Entering a new clinical setting is stressful for both students and educators. The anxiety and stress of students is almost palpable during orientation to any clinical environment.
I would look over my new clinical group and wonder how each student would be able to perform and transfer essential learning to this setting.
Is it possible to predict which students will be successful and which will struggle?
Based on a qualitative study of nurse educators, specific themes and traits of successful students were identified (Lewallen & DeBrew, 2012).
Knowing these six essential traits of successful nursing students can help strengthen student learning two ways in the clinical setting.
For educators, it provides a practical way to anticipate potential issues that may come up if these traits are not present in students.
Students need to know these traits because it provides a bar that they can measure themselves against, reflect and make it a priority to make any weaknesses a needed strength.
Why EARLY Recognition Matters
Not all patients are at the same risk to develop complications. Some are at higher risk and may require “rescue” due to age or preexisting medical problems.
Not all students are going to struggle. Some are at higher risk and may require remediation.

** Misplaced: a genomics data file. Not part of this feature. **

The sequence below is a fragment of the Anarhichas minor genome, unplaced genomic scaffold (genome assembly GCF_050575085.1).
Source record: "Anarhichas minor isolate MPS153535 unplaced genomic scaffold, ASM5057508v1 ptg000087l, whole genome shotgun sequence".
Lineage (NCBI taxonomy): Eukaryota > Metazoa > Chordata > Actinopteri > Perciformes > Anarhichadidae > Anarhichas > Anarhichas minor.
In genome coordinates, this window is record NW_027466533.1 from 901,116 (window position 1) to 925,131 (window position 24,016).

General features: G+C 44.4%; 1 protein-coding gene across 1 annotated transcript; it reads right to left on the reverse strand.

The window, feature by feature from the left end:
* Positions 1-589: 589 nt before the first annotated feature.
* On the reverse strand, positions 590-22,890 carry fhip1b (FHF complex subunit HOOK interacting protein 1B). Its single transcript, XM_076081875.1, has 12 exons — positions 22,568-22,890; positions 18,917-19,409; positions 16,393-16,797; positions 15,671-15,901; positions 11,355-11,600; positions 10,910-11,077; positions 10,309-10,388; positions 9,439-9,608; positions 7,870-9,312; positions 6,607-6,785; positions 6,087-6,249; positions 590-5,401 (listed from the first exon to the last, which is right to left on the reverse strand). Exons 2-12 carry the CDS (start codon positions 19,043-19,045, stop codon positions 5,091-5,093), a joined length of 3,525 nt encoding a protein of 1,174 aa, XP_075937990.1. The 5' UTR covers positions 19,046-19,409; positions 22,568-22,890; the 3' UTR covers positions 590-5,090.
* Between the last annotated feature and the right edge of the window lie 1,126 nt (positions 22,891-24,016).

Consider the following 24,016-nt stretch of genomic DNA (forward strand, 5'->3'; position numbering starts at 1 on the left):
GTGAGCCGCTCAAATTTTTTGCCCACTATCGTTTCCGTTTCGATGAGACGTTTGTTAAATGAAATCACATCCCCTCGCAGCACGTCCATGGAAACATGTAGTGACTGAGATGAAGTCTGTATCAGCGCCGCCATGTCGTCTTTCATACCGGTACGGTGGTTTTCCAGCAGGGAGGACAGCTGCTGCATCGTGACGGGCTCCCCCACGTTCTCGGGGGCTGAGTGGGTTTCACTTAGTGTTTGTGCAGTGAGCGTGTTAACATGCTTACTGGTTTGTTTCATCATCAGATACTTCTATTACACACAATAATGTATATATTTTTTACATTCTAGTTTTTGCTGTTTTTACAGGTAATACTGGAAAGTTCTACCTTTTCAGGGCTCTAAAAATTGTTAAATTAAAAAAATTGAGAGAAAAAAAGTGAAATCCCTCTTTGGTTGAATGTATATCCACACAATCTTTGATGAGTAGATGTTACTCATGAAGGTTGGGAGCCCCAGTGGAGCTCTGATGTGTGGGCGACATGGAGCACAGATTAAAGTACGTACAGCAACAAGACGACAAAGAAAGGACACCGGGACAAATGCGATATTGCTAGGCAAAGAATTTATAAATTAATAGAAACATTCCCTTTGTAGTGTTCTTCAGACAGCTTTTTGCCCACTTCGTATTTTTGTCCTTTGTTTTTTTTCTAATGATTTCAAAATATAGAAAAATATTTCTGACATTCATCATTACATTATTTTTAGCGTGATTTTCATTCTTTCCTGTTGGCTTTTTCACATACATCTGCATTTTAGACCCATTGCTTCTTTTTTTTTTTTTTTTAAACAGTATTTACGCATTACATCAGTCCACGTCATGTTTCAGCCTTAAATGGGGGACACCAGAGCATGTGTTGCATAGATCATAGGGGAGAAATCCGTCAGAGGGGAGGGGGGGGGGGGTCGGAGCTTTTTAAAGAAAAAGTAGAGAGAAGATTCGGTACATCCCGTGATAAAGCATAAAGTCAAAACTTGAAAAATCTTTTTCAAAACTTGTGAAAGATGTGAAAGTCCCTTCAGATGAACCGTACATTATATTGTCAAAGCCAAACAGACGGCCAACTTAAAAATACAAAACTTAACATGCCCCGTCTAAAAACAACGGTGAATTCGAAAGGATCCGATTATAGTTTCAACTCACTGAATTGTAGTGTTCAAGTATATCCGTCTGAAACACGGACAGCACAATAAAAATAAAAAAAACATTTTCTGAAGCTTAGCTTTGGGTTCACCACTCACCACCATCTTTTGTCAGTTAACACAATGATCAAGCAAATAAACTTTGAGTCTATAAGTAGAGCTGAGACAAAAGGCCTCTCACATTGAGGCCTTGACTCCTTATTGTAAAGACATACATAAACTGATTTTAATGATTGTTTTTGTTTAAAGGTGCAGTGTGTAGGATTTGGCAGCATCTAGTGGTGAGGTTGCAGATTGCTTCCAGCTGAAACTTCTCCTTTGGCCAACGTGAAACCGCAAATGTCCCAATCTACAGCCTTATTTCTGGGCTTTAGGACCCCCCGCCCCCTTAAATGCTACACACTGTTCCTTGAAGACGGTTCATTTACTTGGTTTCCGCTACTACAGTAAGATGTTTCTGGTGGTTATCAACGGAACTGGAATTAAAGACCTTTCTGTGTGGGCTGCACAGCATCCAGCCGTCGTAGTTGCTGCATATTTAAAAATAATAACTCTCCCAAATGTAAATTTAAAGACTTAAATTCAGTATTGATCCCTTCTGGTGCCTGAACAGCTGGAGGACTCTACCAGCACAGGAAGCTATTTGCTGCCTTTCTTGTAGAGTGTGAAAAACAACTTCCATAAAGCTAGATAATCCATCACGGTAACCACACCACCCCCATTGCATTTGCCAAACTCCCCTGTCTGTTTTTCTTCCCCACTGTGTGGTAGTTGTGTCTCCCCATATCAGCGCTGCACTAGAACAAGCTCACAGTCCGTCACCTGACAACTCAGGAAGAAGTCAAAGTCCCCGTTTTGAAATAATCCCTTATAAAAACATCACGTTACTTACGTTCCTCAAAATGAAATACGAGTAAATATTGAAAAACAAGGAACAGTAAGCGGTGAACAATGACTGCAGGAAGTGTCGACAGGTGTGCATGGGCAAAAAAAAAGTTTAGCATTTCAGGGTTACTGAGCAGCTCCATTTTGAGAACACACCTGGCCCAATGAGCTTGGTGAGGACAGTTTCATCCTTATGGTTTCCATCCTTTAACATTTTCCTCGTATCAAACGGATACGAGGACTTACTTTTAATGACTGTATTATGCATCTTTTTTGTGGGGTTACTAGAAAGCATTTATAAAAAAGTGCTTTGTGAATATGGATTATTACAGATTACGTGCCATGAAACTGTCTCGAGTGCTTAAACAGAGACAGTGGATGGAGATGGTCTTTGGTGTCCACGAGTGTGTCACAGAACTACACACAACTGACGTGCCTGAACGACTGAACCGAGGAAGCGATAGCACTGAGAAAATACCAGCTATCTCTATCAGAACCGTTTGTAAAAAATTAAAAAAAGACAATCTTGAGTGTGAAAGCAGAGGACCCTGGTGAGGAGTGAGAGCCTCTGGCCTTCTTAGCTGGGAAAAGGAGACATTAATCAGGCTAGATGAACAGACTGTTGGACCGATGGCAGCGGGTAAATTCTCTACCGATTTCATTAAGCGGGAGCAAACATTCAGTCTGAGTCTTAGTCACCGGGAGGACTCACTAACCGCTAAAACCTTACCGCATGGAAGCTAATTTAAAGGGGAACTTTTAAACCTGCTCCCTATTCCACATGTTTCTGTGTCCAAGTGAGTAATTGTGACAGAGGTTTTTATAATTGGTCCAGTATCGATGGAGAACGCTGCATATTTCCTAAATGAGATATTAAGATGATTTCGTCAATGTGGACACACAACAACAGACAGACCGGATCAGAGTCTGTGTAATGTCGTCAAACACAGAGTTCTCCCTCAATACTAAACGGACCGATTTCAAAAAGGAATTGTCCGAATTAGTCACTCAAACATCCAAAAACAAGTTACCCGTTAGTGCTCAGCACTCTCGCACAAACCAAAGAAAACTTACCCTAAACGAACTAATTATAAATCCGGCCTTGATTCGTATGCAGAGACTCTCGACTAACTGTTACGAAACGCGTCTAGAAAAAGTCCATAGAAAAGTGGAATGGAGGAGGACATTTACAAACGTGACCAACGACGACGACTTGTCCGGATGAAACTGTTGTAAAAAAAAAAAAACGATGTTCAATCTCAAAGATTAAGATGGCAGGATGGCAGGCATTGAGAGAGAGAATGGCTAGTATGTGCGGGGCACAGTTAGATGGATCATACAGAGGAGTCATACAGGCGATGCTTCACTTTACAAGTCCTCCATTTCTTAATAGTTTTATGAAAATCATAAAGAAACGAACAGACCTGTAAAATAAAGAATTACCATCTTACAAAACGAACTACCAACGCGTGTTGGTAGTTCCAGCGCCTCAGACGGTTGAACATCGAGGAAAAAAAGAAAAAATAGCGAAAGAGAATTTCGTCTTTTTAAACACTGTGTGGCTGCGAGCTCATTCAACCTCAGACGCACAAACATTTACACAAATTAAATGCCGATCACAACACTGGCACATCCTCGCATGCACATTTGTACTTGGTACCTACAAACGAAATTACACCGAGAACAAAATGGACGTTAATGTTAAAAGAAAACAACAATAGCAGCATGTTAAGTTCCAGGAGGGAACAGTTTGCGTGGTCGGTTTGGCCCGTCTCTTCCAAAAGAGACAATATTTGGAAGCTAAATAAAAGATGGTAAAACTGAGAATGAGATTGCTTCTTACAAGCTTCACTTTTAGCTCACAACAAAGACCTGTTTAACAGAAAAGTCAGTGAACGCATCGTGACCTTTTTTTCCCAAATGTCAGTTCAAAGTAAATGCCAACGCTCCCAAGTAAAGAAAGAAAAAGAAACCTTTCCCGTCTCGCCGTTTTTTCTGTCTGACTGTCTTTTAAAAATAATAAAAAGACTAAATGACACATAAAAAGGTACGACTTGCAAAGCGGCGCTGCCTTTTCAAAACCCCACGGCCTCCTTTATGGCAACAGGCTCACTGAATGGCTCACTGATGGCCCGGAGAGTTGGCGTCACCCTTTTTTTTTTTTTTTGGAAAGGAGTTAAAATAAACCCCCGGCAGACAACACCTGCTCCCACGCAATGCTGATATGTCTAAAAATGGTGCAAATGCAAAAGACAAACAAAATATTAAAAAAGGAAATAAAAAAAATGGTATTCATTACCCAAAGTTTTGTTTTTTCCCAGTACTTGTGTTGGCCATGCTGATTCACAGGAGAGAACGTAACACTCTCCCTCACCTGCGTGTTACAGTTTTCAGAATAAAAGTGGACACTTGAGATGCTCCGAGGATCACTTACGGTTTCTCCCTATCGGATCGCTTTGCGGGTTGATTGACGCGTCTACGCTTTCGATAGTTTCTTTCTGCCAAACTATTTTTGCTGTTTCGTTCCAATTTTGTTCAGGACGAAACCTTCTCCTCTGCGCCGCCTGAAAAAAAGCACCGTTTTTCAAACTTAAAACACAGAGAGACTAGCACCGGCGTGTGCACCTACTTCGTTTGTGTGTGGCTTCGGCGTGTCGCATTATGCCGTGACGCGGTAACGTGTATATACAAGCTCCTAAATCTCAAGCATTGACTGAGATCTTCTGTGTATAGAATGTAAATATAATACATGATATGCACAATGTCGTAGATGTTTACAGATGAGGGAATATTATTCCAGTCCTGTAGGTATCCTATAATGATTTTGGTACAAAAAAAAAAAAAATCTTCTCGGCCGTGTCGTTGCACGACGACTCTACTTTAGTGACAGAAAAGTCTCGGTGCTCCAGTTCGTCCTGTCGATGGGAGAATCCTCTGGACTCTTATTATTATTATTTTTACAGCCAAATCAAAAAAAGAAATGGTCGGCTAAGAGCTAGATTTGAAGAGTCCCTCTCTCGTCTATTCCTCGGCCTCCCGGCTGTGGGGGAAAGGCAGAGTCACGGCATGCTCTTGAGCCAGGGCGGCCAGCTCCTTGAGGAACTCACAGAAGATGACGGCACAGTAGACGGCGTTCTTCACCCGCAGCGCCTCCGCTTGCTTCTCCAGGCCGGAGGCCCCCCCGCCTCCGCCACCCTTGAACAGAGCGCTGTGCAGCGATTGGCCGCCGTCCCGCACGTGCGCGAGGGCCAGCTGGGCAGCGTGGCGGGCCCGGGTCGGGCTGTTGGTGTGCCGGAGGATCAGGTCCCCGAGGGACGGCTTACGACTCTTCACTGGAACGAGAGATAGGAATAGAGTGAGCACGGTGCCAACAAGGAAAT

How do you know which students are at risk? There are also traits that unsuccessful students have in common that need to be recognized.
Just as EARLY identification of a patient complication will likely result in successful “rescue” with a change of status, EARLY recognition of potential problems a student may demonstrate in clinical is essential to ensure student success and progression in the program.
Traits of Unsuccessful Students
The following traits were identified with students that had struggles in the clinical setting. The specific behaviors that these same students demonstrated are “RED FLAGS” that every clinical educator must have on his/her radar whenever you are teaching in the clinical setting(Lewallen & DeBrew, 2012):
Trait: Unable to function in fast-paced clinical environment
- Unable to think critically
- Lacks basic skills
- Tries to fly under the radar (tries to avoid being noticed)
Trait: Jeopardizes patient safety and commits legal-ethical violations
- Unsafe behaviors
- Legal-ethical issues
Trait: Unprepared for clinical and does not show improvement
- Patterns of negative behaviors do not improve
- Unprepared for clinical
- Consistently tardy
- Does not take responsibility for learning
- Makes excuses
- Poorly written work
Trait: Difficulty communicating with patients, faculty, peers, and clinical staff
- Poor communication skills with patients
- Poor professional communication
- Receives complaints
- Does not demonstrate caring behaviors
Traits of Successful Students
In contrast, the following traits and behaviors were demonstarted by students that were able to be successful and even thrive in the clinical environment (Lewallen & DeBrew, 2012):
Trait #1: Prepared for clinical setting
- Brings needed resources
- Professional in dress and manner
- Researched medications and patient pathophysiology
- Prompt with attendance and paperwork
Trait #2: Able to think critically by transferring knowledge from the classroom to the clinical setting
- Strong knowledge base that is applied in clinical setting
- Attentive and makes clinical connections